Skip to Content

Delta And SouthWest Just Caused Airline Stocks to Take Off

September 7, 2016

DENVER, CO. - February 19, 2015: A Southwest Airlines flight gear up and on it's way at Denver International Airport. February 19, 2015 Denver, CO (Photo By Joe Amon/The Denver Post via Getty Images)Photograph by Joe Amon — Denver Post via Getty Images

U.S. airline stocks jumped on Wednesday after Delta Air Lines (DAL) said sales trends were improving and Southwest Airlines (LUV) said it would slow its breakneck growth of flights in 2017, giving investors hope that the industry could recover from a revenue rut.

Delta Chief Financial Officer Paul Jacobson said on a conference call with investors that the airline expected a $150 million drop in pretax income due to a power outage that shut down computer systems in August. The incident forced Delta to cancel 2,300 flights over three days and highlighted airlines’ fragile technology infrastructure.

Delta, the No. 2 U.S. airline by passenger traffic, now expects an operating profit margin of 18% to 19% in the third quarter, compared with a prior outlook of 19% to 21%. However, Jacobson said Delta’s underlying performance was on track.

“This has been a challenging quarter. . .but we do have a lot of momentum,” Jacobson said. “We see a lot of signs, reasons to be optimistic.”

The Atlanta-based airline has not canceled a single flight in the past 10 days, Jacobson said. Domestic unit revenue, a closely watched measure that compares sales to flight capacity, also showed “solid improvement” as fall schedules took effect, the company said in a regulatory filing.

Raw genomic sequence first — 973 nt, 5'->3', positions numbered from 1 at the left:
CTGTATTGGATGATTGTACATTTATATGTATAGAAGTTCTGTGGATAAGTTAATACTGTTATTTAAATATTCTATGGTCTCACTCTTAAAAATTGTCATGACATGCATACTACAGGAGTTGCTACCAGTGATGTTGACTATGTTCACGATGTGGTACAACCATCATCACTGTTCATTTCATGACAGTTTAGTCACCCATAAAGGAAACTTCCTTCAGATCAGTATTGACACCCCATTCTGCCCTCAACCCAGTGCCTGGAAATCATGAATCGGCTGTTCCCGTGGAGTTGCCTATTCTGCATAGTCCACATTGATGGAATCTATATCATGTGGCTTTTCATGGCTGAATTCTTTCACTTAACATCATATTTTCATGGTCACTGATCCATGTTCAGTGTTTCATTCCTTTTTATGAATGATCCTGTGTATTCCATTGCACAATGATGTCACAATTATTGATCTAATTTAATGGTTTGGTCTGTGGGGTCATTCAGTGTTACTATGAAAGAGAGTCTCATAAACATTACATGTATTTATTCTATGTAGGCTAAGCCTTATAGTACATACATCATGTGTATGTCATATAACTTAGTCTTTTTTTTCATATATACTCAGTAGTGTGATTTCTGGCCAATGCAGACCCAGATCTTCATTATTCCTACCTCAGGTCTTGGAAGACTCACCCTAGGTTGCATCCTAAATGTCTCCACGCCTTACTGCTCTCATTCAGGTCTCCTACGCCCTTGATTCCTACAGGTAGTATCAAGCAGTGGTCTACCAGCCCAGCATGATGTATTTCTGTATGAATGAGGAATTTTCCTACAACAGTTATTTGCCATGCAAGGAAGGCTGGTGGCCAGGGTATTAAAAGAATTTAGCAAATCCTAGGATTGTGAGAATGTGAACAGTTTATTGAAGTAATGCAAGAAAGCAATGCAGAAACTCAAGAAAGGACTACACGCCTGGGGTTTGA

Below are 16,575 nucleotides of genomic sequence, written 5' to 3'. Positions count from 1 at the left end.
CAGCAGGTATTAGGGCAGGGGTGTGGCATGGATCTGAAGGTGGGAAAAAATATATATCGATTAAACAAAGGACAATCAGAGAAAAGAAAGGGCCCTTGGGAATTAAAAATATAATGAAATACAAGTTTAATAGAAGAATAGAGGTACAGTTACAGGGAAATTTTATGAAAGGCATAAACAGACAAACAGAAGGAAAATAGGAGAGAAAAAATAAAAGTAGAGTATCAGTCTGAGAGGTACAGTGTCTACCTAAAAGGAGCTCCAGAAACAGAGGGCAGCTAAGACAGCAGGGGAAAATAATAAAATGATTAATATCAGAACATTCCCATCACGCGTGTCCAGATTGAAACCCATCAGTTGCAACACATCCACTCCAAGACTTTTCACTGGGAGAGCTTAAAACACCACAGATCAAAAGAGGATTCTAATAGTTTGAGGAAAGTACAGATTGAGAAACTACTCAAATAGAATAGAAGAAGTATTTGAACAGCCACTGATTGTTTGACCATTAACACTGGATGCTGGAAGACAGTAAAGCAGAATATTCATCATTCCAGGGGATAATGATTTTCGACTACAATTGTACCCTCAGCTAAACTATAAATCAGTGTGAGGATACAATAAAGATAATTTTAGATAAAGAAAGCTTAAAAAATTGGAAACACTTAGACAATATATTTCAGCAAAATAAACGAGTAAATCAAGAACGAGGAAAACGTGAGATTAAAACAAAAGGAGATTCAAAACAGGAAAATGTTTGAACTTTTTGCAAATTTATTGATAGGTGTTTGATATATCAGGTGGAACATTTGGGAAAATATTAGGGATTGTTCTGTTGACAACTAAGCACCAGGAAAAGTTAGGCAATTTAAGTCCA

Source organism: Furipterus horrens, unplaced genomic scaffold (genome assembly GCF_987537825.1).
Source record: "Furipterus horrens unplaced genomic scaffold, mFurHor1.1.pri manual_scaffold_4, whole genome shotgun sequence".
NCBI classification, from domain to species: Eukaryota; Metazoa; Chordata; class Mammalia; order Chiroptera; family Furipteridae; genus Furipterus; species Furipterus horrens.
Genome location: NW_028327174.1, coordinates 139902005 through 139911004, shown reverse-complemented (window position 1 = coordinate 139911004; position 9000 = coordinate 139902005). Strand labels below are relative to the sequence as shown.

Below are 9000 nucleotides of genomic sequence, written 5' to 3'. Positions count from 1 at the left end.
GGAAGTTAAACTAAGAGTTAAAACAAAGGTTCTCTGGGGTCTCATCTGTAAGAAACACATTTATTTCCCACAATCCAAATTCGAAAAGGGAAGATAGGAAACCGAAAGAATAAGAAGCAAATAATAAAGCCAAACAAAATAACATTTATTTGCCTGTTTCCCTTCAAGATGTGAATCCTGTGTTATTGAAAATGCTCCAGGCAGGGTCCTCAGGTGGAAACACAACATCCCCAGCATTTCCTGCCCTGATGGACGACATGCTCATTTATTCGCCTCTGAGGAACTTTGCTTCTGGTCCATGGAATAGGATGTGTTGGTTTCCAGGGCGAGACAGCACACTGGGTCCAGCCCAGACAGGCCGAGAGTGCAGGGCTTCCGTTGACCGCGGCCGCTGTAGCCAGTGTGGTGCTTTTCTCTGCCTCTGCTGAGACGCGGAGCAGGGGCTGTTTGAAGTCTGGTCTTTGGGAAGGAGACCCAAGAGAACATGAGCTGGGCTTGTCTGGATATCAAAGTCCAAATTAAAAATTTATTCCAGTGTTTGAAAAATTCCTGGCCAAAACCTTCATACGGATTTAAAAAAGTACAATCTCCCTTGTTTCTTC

The airline said capacity growth in the United States, its biggest market, would slow to 2.5% in the fourth quarter from 5.7% in the first half of the year. The fewer seats airlines offer, the more likely they are to avoid deep discounts to fill them.

For months, new flights as well as attacks from Paris to Istanbul have forced airlines to sell cheaper tickets, hurting their unit revenue.

Southwest, which has ramped up flights from Dallas and contributed to rivals’ woes, on Wednesday said it expected capacity to rise less than 4% in 2017, compared with anticipated growth of 5 percent to 6 percent this year.

“The data point should ease some concerns that elevated growth from Southwest next year could further pressure domestic pricing trends,” Stifel analyst Joseph DeNardi said in a research note.

Delta’s shares rose nearly 5% in early afternoon trading, while Southwest was up more than 4 percent.

Shares of American Airlines Group (AAL) and United Continental Holdings (UAL), which compete head-to-head with Southwest on many routes, each rose more than 5%.